Governor signs bipartisan legislation from Rep. Kevin Waters addressing penalties for selling to a minor

A bill from Rep. Kevin Waters that will align the penalties for selling alcohol to a minor in Washington, is set to become law later this year.
Rep. Kevin Waters

House Bill 2260 authorizes the Liquor and Cannabis Board (LCB) to impose civil penalties on store clerks for selling alcohol to minors

A bill from Rep. Kevin Waters that will align the penalties for selling alcohol to a minor in Washington, is set to become law later this year after the governor signed the bill on Wednesday.

House Bill 2260 authorizes the Liquor and Cannabis Board (LCB) to impose civil penalties on store clerks for selling alcohol to minors.

Under current law, the penalties associated with selling to a minor vary depending upon the seller’s occupation or location. Servers and bartenders have administrative penalty options that are a component of the mandatory alcohol server training.

However, there is no administrative penalty option for store clerks. Instead, they receive a citation for a gross misdemeanor. Additionally, the likelihood that these charges are filed varies by county, leaving some with no penalty at all, and others with a criminal record that may hamper their ability to find another job.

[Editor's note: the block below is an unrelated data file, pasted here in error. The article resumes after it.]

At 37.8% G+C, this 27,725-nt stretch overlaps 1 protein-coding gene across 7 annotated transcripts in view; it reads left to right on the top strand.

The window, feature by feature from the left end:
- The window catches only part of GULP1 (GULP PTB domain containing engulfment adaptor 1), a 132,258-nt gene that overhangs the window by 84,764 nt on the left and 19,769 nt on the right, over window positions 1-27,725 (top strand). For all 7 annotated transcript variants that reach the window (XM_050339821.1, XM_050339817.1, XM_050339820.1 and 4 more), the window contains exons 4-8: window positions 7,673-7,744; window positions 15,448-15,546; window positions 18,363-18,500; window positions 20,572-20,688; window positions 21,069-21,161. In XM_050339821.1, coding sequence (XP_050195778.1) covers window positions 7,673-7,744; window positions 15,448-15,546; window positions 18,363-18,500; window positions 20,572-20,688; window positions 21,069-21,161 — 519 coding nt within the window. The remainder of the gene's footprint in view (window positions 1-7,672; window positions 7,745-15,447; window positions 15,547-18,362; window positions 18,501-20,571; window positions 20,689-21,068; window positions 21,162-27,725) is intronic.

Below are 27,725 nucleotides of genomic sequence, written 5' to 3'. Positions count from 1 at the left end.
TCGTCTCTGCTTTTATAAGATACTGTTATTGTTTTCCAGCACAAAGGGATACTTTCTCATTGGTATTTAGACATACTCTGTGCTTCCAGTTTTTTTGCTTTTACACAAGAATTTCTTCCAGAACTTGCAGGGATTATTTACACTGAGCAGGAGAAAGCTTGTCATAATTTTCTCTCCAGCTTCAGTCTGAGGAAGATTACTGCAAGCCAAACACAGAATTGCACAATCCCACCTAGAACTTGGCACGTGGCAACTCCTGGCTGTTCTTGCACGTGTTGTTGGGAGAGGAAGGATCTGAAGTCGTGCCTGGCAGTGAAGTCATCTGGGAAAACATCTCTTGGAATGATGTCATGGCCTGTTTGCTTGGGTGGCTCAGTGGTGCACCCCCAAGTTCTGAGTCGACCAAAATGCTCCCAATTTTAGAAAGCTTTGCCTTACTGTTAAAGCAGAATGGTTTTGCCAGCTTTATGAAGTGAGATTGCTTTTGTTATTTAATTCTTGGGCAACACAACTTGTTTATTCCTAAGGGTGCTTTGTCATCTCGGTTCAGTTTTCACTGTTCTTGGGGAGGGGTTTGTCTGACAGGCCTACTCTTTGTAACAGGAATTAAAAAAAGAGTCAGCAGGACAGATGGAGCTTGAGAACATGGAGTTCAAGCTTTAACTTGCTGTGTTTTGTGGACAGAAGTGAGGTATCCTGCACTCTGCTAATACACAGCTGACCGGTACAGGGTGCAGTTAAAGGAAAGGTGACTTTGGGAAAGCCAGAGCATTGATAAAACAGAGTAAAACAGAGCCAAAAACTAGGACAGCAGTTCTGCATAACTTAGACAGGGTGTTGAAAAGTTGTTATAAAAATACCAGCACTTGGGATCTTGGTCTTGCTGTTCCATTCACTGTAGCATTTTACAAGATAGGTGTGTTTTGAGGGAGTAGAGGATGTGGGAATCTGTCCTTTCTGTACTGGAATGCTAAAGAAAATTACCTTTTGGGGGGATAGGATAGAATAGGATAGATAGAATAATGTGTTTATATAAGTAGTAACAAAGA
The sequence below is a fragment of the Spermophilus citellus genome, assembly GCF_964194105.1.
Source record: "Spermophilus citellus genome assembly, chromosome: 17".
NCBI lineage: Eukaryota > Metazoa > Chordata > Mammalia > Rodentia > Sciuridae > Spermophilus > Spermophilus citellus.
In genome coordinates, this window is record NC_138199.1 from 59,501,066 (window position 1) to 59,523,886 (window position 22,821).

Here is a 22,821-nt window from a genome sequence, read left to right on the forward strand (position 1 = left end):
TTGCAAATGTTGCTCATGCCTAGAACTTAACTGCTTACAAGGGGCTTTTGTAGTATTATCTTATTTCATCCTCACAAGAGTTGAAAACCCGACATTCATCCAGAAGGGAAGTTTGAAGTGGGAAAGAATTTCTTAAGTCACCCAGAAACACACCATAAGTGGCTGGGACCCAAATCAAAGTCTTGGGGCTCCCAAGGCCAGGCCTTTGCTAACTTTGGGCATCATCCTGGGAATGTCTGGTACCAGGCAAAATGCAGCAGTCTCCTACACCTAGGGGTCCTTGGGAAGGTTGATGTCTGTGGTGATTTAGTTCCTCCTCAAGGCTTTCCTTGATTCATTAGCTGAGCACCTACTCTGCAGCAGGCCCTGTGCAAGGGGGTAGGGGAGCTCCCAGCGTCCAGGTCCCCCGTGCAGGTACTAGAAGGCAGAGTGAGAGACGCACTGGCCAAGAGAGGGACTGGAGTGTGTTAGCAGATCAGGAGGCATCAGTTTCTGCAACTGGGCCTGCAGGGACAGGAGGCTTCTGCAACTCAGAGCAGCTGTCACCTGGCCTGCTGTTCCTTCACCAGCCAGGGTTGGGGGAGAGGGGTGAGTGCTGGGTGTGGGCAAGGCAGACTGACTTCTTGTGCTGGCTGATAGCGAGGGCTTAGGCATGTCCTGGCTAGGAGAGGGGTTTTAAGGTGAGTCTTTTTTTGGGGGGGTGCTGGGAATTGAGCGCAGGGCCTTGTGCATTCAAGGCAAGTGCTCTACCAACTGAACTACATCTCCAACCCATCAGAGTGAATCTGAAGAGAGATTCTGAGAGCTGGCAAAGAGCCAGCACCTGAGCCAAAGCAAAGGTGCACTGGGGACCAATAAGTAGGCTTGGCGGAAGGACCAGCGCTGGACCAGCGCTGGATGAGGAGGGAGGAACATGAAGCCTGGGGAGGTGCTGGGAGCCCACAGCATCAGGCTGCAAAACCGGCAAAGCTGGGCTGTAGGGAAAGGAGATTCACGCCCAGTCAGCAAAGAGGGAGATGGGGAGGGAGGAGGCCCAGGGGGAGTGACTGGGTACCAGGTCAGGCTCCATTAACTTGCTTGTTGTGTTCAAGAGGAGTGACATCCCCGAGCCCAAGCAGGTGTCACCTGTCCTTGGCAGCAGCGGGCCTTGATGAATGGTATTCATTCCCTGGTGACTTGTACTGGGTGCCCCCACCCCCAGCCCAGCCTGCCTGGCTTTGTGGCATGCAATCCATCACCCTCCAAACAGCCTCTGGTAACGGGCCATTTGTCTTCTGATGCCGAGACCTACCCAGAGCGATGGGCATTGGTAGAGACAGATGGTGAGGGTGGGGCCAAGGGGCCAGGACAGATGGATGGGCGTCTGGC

“This bill is about bringing consistency and fairness for store clerks and bartenders or servers,” said Waters, R-Stevenson. “Making sure alcohol is not sold to minors is one of the top priorities for stores and this bill will create parity for stores and restaurants and correct the penalty structure.”

Under the new law, the option for a criminal penalty will remain in effect for cases of intentional or repeat sales to minors. However, adding the option for administrative penalties will harmonize the penalties for store clerks with restaurant servers, and for store clerks found to have sold tobacco products to minors.

“One of the greatest contributors to alcohol consumption by minors is adults securing alcohol for them. Because the law only provides for criminal enforcement for sales to minors that occur in stores, there is a lot of enforcement that is not occurring because law enforcement does not have the capacity to deal with these violations,” said Waters.

“Even with the potential of a misdemeanor, some prosecutors will not work on these cases. This bill will decriminalize unintentional sales to minors for store clerks by implementing the same fine that exists for restaurant employees. Administrative penalties are a way to bring consistency and remove criminal penalties for someone that makes a mistake.”

The bill is scheduled to become law in June of this year, 90 days after the 2024 session adjourned on March 7.

Information provided by Washington State House Republicans,
houserepublicans.wa.gov


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